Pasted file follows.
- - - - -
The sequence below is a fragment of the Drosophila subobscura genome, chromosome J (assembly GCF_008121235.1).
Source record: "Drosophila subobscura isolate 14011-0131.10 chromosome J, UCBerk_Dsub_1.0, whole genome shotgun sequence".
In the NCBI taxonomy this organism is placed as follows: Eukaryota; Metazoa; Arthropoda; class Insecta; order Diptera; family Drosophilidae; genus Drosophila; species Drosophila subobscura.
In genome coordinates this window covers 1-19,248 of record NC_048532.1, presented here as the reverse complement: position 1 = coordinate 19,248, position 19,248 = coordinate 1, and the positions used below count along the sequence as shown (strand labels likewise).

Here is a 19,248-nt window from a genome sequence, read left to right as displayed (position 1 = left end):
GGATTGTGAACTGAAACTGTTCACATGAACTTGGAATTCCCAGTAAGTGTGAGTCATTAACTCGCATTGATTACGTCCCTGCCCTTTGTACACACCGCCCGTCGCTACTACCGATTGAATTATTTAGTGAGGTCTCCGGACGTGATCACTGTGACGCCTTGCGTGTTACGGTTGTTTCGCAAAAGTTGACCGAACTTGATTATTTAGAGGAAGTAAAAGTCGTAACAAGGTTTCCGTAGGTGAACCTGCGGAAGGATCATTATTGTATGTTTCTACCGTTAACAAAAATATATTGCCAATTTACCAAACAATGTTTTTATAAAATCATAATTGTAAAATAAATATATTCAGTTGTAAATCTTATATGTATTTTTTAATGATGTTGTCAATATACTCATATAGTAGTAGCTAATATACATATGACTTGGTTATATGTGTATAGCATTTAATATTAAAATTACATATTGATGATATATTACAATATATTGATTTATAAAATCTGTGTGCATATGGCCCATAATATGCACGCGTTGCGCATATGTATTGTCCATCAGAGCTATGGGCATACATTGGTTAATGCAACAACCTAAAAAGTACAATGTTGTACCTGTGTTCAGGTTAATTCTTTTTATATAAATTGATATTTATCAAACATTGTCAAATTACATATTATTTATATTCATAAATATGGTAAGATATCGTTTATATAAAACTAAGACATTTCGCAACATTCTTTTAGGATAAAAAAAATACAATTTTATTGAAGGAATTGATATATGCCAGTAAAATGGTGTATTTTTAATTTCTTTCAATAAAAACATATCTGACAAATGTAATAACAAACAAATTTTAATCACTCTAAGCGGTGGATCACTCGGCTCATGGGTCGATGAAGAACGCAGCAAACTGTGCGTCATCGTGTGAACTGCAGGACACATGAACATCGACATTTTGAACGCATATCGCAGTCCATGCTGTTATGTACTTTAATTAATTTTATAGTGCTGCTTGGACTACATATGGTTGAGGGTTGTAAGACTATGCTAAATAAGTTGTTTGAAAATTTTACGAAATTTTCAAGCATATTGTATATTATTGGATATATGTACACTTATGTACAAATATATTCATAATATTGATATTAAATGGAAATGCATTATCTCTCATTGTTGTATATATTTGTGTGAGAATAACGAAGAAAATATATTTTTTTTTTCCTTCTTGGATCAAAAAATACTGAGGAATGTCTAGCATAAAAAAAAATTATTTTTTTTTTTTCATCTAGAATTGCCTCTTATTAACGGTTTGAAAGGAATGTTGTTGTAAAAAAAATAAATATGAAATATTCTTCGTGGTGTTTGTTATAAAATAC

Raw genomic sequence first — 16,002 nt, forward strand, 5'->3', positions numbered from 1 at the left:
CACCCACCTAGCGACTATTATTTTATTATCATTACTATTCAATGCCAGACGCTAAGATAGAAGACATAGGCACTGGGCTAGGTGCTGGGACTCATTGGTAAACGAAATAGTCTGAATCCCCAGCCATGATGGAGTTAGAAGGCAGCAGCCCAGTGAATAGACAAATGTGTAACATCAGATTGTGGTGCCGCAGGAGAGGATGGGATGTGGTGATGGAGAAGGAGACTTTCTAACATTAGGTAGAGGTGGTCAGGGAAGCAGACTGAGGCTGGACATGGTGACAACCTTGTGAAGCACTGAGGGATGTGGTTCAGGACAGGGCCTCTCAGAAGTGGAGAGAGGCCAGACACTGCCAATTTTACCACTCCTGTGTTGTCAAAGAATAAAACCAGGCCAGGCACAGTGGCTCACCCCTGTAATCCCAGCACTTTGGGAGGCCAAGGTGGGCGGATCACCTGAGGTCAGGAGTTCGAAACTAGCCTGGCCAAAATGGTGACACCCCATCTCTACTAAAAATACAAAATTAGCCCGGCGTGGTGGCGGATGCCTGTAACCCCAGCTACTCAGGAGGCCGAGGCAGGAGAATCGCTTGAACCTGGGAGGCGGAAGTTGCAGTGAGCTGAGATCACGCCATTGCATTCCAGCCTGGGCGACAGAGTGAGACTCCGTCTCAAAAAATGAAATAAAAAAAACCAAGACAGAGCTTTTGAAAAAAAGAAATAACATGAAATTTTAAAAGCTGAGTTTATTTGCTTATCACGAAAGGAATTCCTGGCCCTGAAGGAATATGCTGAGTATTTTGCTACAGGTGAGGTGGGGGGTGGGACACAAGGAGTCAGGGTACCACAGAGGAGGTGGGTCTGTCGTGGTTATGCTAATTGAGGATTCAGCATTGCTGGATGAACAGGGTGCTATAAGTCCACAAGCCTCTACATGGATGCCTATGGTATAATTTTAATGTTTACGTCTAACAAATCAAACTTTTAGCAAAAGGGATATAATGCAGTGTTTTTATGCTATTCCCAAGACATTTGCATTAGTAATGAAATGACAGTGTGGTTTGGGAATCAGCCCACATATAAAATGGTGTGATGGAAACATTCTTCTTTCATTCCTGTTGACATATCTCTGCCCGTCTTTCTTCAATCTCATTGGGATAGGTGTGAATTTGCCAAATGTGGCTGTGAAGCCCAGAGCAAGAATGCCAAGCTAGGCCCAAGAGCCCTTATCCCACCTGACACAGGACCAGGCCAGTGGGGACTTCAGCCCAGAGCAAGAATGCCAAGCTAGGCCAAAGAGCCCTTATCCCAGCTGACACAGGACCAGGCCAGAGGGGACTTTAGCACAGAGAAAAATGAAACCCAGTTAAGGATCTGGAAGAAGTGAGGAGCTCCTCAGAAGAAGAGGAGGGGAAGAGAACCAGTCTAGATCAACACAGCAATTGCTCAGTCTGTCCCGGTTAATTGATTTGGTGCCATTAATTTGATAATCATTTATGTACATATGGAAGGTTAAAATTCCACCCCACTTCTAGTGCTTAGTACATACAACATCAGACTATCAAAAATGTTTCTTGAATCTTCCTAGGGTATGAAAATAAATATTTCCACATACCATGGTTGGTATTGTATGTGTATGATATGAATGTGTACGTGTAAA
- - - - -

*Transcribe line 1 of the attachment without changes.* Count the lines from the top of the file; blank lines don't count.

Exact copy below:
The sequence below is a fragment of the Drosophila subobscura genome, chromosome J (assembly GCF_008121235.1).